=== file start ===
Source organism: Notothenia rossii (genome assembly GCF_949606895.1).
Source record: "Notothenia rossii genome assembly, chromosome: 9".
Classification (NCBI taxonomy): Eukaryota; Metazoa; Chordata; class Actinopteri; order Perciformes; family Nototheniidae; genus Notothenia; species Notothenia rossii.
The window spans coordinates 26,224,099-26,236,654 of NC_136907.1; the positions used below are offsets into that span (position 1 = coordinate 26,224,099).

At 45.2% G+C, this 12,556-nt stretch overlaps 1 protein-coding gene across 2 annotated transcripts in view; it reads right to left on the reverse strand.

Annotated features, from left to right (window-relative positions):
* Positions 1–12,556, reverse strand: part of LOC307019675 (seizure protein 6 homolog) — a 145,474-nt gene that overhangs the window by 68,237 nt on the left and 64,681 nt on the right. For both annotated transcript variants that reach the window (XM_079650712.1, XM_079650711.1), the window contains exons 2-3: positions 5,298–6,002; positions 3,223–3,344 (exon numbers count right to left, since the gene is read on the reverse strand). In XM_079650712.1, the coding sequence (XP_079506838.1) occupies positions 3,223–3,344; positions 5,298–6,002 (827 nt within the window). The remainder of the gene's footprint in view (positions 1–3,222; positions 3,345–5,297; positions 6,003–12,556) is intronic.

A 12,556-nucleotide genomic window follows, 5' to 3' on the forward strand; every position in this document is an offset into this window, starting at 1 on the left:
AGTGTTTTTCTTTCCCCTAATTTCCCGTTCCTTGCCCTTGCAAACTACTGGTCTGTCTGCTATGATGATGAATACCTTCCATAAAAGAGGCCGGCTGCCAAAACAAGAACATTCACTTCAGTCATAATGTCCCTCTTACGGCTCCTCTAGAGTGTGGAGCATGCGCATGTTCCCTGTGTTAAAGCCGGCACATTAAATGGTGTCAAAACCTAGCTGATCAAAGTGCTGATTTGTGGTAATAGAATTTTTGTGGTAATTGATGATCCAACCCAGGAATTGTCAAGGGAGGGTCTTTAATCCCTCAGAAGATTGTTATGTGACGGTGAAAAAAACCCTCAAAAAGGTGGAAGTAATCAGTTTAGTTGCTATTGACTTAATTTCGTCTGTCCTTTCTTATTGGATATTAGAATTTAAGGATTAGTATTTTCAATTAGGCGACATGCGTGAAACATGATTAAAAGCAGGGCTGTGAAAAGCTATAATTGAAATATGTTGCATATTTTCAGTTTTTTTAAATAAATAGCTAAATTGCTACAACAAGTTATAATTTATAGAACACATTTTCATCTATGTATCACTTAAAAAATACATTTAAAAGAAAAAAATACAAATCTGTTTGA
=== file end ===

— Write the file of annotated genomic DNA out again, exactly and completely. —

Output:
Source organism: Notothenia rossii (genome assembly GCF_949606895.1).
Source record: "Notothenia rossii genome assembly, chromosome: 9".
Classification (NCBI taxonomy): Eukaryota; Metazoa; Chordata; class Actinopteri; order Perciformes; family Nototheniidae; genus Notothenia; species Notothenia rossii.
The window spans coordinates 26,224,099-26,236,654 of NC_136907.1; the positions used below are offsets into that span (position 1 = coordinate 26,224,099).

At 45.2% G+C, this 12,556-nt stretch overlaps 1 protein-coding gene across 2 annotated transcripts in view; it reads right to left on the reverse strand.

Annotated features, from left to right (window-relative positions):
* Positions 1–12,556, reverse strand: part of LOC307019675 (seizure protein 6 homolog) — a 145,474-nt gene that overhangs the window by 68,237 nt on the left and 64,681 nt on the right. For both annotated transcript variants that reach the window (XM_079650712.1, XM_079650711.1), the window contains exons 2-3: positions 5,298–6,002; positions 3,223–3,344 (exon numbers count right to left, since the gene is read on the reverse strand). In XM_079650712.1, the coding sequence (XP_079506838.1) occupies positions 3,223–3,344; positions 5,298–6,002 (827 nt within the window). The remainder of the gene's footprint in view (positions 1–3,222; positions 3,345–5,297; positions 6,003–12,556) is intronic.

A 12,556-nucleotide genomic window follows, 5' to 3' on the forward strand; every position in this document is an offset into this window, starting at 1 on the left:
AGTGTTTTTCTTTCCCCTAATTTCCCGTTCCTTGCCCTTGCAAACTACTGGTCTGTCTGCTATGATGATGAATACCTTCCATAAAAGAGGCCGGCTGCCAAAACAAGAACATTCACTTCAGTCATAATGTCCCTCTTACGGCTCCTCTAGAGTGTGGAGCATGCGCATGTTCCCTGTGTTAAAGCCGGCACATTAAATGGTGTCAAAACCTAGCTGATCAAAGTGCTGATTTGTGGTAATAGAATTTTTGTGGTAATTGATGATCCAACCCAGGAATTGTCAAGGGAGGGTCTTTAATCCCTCAGAAGATTGTTATGTGACGGTGAAAAAAACCCTCAAAAAGGTGGAAGTAATCAGTTTAGTTGCTATTGACTTAATTTCGTCTGTCCTTTCTTATTGGATATTAGAATTTAAGGATTAGTATTTTCAATTAGGCGACATGCGTGAAACATGATTAAAAGCAGGGCTGTGAAAAGCTATAATTGAAATATGTTGCATATTTTCAGTTTTTTTAAATAAATAGCTAAATTGCTACAACAAGTTATAATTTATAGAACACATTTTCATCTATGTATCACTTAAAAAATACATTTAAAAGAAAAAAATACAAATCTGTTTGA